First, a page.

Pathology of the Gastrointestinal Tract

2017 Edition
| Editors: Fátima Carneiro, Paula Chaves, Arzu Ensari

Intestinal Lymphangiectasia

  • Arzu Ensari
Reference work entry
DOI: https://doi.org/10.1007/978-3-319-40560-5_1497

Synonyms

Primary intestinal lymphangiectasia (PIL); Waldmann’s disease

Definition

Intestinal lymphangiectasia is defined as the presence of dilated lymphatics within the intestinal mucosa. The form, known as secondary intestinal lymphangiectasia, is associated with a local neoplastic or inflammatory condition causing lymphatic obstruction. Conditions associated with secondary intestinal lymphangiectasia include lymphoma, carcinoma, Crohn’s disease, systemic lupus erythematosus, Behçet’s disease, radiation therapy, trauma, heart disease, and liver transplantation. Primary intestinal lymphangiectasia, on the other hand, is a rare congenital disorder characterized by severe protein-losing enteropathy, peripheral edema, steatorrhea, and lymphocytopenia. Effusions may develop in pleural, pericardial, and peritoneal cavities with gross chylous ascites. There is a major structural abnormality of the lymphatic system consisting of dilatation and tortuosity of lymphatic vessels resulting in...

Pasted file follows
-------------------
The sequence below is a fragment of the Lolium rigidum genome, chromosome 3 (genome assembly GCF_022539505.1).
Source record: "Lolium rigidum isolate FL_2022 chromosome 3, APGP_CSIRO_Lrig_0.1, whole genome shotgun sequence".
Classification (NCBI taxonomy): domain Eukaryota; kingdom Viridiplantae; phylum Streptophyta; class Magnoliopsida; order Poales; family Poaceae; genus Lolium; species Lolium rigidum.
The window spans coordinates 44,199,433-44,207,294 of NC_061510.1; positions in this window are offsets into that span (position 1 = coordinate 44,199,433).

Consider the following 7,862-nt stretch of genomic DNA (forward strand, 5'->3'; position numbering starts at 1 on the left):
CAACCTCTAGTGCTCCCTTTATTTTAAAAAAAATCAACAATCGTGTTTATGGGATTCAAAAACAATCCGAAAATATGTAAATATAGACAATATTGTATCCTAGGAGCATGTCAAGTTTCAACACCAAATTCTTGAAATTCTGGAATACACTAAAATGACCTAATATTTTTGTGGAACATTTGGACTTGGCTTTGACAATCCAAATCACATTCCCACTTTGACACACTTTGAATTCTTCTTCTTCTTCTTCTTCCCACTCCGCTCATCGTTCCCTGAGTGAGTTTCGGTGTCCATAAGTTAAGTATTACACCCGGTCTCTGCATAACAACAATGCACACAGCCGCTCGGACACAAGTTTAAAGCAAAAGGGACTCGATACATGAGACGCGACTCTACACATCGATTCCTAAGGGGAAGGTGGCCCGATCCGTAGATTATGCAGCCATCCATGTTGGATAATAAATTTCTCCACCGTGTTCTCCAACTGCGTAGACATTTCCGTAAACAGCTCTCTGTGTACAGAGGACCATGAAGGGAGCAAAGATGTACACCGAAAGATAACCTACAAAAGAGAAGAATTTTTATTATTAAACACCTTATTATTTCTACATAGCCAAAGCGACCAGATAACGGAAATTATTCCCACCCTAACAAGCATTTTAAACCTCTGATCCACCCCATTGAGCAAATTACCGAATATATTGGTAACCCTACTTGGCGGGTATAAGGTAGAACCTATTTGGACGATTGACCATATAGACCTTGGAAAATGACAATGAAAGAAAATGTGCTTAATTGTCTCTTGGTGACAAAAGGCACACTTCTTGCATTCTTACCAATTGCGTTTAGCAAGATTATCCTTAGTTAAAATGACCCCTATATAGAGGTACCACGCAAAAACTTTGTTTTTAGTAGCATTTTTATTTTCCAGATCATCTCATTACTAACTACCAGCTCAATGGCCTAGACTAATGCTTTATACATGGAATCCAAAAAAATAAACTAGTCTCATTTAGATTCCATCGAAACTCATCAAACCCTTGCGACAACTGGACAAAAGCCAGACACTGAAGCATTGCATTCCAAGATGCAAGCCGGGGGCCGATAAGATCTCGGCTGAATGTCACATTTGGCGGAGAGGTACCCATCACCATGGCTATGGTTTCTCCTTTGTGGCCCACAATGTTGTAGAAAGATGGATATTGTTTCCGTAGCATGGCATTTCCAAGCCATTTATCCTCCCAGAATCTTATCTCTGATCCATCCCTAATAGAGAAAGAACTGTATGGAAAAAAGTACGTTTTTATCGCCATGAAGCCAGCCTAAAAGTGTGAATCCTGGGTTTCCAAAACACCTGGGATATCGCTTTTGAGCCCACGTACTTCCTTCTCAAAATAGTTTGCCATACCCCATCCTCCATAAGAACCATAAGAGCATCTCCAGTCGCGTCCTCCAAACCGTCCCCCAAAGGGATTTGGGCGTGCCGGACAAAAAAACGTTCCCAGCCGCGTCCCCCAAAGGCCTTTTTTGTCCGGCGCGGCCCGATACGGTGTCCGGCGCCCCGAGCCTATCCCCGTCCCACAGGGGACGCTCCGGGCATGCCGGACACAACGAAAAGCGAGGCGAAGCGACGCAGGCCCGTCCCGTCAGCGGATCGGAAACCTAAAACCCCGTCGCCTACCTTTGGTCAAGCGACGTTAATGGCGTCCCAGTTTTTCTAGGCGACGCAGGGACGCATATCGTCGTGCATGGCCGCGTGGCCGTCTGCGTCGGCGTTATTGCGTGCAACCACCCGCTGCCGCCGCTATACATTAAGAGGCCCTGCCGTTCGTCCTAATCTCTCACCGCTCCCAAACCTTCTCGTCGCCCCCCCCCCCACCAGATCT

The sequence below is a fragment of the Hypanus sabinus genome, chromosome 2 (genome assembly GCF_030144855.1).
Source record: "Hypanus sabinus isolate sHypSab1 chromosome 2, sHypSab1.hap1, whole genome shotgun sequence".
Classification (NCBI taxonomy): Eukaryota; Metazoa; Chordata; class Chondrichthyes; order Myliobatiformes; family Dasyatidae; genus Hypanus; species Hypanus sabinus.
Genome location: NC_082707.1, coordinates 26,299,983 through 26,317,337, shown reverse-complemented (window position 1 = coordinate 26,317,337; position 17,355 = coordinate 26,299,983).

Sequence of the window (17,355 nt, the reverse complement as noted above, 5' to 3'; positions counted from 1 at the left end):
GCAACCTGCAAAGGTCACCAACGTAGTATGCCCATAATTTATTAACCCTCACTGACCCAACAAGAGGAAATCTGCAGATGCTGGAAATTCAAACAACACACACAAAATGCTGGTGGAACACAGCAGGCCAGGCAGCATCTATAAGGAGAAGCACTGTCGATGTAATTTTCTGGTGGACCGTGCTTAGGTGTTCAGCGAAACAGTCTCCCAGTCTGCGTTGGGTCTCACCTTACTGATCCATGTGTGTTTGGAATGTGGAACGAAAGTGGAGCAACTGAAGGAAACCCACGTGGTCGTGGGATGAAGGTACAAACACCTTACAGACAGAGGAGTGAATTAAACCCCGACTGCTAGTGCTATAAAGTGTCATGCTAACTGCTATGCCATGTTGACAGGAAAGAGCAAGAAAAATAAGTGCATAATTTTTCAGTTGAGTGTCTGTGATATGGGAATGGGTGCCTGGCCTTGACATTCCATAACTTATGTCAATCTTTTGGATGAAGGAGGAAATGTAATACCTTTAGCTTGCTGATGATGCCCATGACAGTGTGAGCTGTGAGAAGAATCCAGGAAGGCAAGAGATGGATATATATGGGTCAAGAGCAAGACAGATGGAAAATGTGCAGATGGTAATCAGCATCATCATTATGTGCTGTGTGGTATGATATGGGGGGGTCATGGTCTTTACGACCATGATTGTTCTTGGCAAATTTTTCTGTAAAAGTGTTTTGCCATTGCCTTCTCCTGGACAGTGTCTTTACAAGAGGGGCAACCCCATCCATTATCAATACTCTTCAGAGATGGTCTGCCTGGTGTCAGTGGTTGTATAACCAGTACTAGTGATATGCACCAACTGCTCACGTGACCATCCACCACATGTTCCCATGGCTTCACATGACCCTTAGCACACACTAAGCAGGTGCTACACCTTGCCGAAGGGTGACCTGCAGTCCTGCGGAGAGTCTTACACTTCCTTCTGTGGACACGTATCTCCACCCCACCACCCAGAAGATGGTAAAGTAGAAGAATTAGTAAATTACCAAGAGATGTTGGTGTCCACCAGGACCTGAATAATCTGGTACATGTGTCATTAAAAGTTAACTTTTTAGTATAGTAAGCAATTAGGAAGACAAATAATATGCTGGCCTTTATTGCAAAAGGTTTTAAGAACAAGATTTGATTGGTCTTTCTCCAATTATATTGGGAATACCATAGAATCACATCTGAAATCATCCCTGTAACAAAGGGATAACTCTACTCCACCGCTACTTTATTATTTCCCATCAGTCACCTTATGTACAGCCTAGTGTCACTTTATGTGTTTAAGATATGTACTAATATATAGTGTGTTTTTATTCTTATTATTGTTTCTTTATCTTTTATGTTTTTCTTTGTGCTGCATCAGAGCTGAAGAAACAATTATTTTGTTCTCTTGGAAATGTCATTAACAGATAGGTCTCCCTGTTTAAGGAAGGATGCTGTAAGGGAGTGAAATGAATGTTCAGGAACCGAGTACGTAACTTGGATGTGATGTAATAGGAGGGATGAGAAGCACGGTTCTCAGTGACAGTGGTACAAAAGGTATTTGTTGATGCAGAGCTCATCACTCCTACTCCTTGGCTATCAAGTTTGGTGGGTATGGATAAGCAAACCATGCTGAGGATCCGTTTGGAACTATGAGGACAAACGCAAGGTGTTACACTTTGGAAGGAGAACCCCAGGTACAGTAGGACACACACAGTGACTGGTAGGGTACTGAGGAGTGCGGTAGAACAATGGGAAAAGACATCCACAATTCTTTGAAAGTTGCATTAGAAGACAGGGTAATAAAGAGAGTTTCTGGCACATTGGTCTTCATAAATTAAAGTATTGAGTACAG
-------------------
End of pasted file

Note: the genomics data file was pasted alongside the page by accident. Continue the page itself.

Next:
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References and Further Reading

  1. Braamskamp, M. J., Dolman, K. M., & Tabbers, M. M. (2010). Clinical practice. Protein-losing enteropathy in children. European Journal of Pediatrics, 169(10), 1179–1185.CrossRefPubMedPubMedCentralGoogle Scholar
  2. Vignes, S., & Bellanger, J. (2008). Primary intestinal lymphangiectasia (Waldmann’s disease). Orphanet Journal of Rare Diseases, 3, 5.CrossRefPubMedPubMedCentralGoogle Scholar
  3. Wen, J., Tang, Q., Wu, J., Wang, Y., & Cai, W. (2010). Primary intestinal lymphangiectasia: Four case reports and a review of the literature. Digestive Diseases and Sciences, 55(12), 3466–3472.CrossRefPubMedGoogle Scholar
  4. Xinias, I., Mavroudi, A., Sapountzi, E., Thomaidou, A., Fotoulaki, M., Kalambakas, A., Karypidou, E., Kollios, K., Pardalos, G., & Imvrios, G. (2013). Primary intestinal lymphangiectasia: Is it always bad? Two cases with different outcome. Case Reports in Gastroenterology, 20, 153–163.CrossRefGoogle Scholar

Copyright information

© Springer-Verlag Berlin Heidelberg 2017

Authors and Affiliations

  1. 1.Department of PathologyAnkara University Medical SchoolSihhiyeTurkey